The most important factor is that at the time of the invention of the phone, the automatic routing of calls did not exist. There were people sitting in central switching stations. You told them, "Connect me to Mrs. Johnson," and they reconnected the wires – and now you're connected to Ms. Johnson. Later, automatic call routing was invented, but do not have use dial tone yet – it would have been too complicated to handle for simple electronics, because the switching system relied mainly on relays. Instead, he used pulse dialing, which is much simpler. It can even be mechanical (learn more about rotary selectors).
Consider that the difference between pulse dialing and tone dialing does not only exist on the end user side, or only concerns the user experience. You must also consider various other factors:
- current technology available
- cost of technology
- existing infrastructure
- availability of qualified personnel to maintain it.
At the time, telegraph were of common use. Generally, these have worked mechanically. Later versions have been upgraded with electronics, but it is of lesser importance. To perform an automated call routing based on pulse dialing, you can use mechanical (and later electronic) components similar to those already used in telegraphy. These allowed for cost savings, faster introduction into the utility and easier maintenance.
Toneon the other hand, requires relatively good filters and detectors to match the tone frequencies. It is also harder to generate tones than pulses. As electronics improved and tone dialing became feasible, its introduction followed, as tone dialing is generally less prone to noise and errors than simply counting. clicks ".
For the current user interface, let's look at its history.
Before transistor switching, 95% of the configuration of electrical appliances was realized using:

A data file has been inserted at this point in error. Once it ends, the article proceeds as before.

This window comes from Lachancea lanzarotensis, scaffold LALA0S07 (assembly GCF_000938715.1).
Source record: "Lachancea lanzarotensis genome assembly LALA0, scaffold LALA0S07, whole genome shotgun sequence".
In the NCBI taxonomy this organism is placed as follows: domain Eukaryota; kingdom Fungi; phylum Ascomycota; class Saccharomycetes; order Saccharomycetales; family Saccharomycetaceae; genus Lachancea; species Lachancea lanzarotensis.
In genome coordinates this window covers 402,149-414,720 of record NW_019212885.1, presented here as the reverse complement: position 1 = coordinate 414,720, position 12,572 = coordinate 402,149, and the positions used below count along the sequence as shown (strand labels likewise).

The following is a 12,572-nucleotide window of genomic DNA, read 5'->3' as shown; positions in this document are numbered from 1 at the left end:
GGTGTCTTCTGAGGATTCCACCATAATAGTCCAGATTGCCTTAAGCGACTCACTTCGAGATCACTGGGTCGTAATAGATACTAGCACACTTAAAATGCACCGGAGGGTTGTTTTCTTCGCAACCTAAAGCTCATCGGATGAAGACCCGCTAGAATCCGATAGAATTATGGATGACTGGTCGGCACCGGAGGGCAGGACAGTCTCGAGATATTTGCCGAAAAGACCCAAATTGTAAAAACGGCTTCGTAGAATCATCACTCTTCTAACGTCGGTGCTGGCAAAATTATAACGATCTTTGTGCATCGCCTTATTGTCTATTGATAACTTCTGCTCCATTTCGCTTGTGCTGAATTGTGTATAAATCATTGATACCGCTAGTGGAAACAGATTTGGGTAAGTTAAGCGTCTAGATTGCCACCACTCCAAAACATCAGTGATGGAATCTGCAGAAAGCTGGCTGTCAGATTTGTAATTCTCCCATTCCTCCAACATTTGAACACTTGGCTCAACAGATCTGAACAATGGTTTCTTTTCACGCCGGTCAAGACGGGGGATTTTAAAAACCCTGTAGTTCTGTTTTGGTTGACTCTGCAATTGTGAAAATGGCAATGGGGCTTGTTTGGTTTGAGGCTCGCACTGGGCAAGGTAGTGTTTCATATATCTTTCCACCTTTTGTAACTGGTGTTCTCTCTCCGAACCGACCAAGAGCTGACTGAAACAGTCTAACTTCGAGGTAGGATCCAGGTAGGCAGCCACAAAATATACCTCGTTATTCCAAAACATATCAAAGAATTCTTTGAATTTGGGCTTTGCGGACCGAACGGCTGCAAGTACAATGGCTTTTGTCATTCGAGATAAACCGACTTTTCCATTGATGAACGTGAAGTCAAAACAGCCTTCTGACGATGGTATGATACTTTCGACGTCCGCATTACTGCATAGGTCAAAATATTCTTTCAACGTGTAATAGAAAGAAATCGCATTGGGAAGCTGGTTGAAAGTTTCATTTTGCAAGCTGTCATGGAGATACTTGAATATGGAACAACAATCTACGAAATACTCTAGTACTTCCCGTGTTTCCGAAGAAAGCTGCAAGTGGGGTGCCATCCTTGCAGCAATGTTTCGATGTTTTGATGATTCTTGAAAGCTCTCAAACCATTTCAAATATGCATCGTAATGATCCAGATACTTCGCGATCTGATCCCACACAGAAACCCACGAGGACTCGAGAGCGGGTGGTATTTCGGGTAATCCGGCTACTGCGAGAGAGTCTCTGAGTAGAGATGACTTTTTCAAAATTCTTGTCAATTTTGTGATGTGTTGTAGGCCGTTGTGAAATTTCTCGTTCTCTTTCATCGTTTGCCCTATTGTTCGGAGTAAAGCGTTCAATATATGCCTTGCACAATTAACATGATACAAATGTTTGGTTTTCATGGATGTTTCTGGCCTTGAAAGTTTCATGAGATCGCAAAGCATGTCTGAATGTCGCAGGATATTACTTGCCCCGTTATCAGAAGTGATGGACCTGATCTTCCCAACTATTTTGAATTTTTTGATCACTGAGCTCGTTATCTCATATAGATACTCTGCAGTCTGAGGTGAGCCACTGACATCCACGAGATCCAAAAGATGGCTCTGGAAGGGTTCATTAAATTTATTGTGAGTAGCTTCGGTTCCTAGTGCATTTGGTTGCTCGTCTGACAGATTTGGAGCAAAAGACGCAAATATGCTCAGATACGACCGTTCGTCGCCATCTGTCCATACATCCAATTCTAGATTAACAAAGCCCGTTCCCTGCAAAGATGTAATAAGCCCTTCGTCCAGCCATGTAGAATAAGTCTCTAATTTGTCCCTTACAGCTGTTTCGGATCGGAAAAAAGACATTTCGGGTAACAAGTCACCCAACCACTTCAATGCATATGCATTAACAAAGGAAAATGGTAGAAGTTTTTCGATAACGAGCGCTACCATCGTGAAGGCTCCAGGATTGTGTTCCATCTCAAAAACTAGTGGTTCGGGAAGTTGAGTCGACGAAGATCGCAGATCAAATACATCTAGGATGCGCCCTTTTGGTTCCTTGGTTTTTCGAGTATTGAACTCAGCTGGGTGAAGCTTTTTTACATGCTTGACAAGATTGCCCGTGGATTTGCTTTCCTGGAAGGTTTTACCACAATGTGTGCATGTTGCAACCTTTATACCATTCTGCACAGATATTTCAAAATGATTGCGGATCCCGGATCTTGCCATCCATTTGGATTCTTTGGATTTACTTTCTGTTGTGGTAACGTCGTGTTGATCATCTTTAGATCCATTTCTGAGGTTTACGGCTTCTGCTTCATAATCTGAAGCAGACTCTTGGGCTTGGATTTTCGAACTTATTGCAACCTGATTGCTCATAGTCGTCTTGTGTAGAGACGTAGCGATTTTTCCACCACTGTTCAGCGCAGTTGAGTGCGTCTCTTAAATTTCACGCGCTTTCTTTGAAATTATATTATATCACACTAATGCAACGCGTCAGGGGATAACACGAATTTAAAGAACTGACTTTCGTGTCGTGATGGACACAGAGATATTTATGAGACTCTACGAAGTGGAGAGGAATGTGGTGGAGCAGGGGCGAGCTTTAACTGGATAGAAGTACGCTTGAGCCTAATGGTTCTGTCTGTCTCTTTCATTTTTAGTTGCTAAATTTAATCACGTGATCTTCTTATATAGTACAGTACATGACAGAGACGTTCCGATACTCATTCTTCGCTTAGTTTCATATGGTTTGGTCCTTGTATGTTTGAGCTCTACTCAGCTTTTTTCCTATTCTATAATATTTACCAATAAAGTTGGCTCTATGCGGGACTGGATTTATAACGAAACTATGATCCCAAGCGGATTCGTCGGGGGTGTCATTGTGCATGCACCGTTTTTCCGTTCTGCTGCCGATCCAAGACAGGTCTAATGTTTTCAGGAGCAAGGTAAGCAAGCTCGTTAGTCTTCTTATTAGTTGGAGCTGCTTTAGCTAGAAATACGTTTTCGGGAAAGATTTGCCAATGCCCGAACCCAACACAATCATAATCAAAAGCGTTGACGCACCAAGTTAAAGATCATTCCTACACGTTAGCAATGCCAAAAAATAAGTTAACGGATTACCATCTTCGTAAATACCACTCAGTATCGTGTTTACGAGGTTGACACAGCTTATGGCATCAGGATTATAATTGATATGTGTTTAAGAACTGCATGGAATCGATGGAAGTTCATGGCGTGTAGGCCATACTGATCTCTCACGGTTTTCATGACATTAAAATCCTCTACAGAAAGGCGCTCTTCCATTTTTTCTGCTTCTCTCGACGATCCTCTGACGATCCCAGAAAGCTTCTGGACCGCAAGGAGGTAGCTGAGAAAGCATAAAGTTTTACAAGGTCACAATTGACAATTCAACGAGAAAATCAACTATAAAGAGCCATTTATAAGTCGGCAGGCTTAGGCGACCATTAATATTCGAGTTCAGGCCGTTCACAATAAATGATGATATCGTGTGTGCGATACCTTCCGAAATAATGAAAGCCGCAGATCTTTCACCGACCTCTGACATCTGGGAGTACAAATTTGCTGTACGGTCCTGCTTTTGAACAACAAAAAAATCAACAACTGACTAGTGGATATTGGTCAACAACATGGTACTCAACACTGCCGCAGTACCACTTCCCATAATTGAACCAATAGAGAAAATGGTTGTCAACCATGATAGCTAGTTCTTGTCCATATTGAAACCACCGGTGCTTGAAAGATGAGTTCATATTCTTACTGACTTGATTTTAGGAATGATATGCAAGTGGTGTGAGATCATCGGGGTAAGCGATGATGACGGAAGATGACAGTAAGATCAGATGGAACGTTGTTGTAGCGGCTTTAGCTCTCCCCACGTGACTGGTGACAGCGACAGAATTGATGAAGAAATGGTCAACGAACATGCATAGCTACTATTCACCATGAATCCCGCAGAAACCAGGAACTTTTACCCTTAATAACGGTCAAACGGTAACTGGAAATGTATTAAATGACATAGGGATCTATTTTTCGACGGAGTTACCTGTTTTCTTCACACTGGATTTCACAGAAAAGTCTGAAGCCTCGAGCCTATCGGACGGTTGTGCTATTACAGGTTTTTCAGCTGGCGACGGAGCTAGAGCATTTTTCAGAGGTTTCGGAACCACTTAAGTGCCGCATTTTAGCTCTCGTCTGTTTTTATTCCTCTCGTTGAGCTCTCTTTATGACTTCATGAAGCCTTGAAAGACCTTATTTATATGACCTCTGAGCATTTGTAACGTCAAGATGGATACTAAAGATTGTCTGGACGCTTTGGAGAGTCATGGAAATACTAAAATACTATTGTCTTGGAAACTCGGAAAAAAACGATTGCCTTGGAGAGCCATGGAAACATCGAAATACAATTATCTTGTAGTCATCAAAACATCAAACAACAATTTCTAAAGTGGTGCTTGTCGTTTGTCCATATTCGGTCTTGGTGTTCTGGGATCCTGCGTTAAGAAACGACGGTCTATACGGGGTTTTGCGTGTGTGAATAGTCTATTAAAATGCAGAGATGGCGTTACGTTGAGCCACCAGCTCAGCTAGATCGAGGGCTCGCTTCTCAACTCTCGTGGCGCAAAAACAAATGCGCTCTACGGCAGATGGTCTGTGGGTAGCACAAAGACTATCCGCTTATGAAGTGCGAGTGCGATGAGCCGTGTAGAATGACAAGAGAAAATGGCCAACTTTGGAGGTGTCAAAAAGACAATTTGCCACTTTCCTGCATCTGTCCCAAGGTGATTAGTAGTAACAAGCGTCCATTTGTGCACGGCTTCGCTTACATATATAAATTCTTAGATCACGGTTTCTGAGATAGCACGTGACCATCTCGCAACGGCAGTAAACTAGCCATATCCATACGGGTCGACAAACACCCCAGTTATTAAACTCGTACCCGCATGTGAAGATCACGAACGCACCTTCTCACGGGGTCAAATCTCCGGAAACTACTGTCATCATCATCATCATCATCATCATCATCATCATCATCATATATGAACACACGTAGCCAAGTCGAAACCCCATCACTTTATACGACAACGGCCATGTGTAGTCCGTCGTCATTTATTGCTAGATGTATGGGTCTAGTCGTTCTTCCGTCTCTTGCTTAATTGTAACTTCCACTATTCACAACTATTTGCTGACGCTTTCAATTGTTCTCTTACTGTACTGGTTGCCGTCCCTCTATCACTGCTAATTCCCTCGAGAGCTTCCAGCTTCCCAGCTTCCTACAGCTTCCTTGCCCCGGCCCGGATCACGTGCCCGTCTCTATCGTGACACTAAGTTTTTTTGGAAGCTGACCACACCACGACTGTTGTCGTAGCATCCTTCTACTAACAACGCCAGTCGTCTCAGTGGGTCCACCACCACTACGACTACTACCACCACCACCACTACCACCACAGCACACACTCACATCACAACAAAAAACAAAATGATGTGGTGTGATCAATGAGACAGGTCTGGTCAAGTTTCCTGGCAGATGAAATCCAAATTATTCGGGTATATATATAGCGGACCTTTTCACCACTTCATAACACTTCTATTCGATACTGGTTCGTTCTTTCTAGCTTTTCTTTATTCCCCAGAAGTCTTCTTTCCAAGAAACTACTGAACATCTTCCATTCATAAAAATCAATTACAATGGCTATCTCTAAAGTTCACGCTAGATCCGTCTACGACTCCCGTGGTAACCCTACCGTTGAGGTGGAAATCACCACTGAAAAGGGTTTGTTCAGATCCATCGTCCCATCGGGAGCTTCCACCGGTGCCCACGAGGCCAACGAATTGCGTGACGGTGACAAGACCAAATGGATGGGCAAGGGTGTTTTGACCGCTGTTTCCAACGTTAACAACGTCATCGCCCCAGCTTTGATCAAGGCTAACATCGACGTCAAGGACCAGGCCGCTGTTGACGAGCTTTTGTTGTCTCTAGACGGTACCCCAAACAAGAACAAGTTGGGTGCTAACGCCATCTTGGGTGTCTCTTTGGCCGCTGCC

- switches: stable (press-stay), unstable (press-return), one-of-many (press one, reset others)
- potentiometers (as well as similar devices: variable resistances, variable capacitors, inductances …)
So there were devices "on / off" and "buttons": on / off to connect or disconnect the power, a switch 1-2-3-4-5 to change channels and a "button" to adjust the volume or tune a circuit. There was no "pushing this to start a process that makes A, B then C".
And of course, there were "sliders": buttons and sliders. In other words, all the traditional potentiometers and others.
Currently, we all know the idea that if you press a certain button, a machine will start and if you press this same button 5 times, the machine will perform its action with 5 levels of increasing intensity. So, if you want a "louder sound", you press the "+" button X times. It's easy. But this requires a complex circuit that counts the presses, plus a DAC that converts the count into a particular voltage or capacity, and so on.
At the time, if you wanted to change the intensity of something, you can either:
- pressed 1-2-3-4-5 -…- X selection buttons (stable selection)
- turned a knob left or right to get "more" or "less"
- drag a slider up or down to produce "more" or "less".
Buttons and sliders set resistance / capacitance / inductance directly. These were simple mechanical devices.
The first thing that comes to mind is the pulse dialing, for which you need to emit more or fewer pulses. Suppose you need to emit a given number of impulses. So we will take a tube filled with N contacts and a metal ball: if you drop the ball in the tube, it will "connect" exactly N times. Take 10 tubes, each with a different number of contacts, and you can easily emit 1 to 10 pulses by simply dropping a ball in the right tube. It's easy. This is not expensive. It works. Maintenance is trivial. There are no complex or expensive circuits. But it is also harder to use for the end user. A rotating machine with automatic spring return would be much better, and almost as cheap!
Of course, this story is only my guess: I do not know what was the exact reasoning of Bell Labs, etc. I simply made an educated guess based on my own knowledge of technology.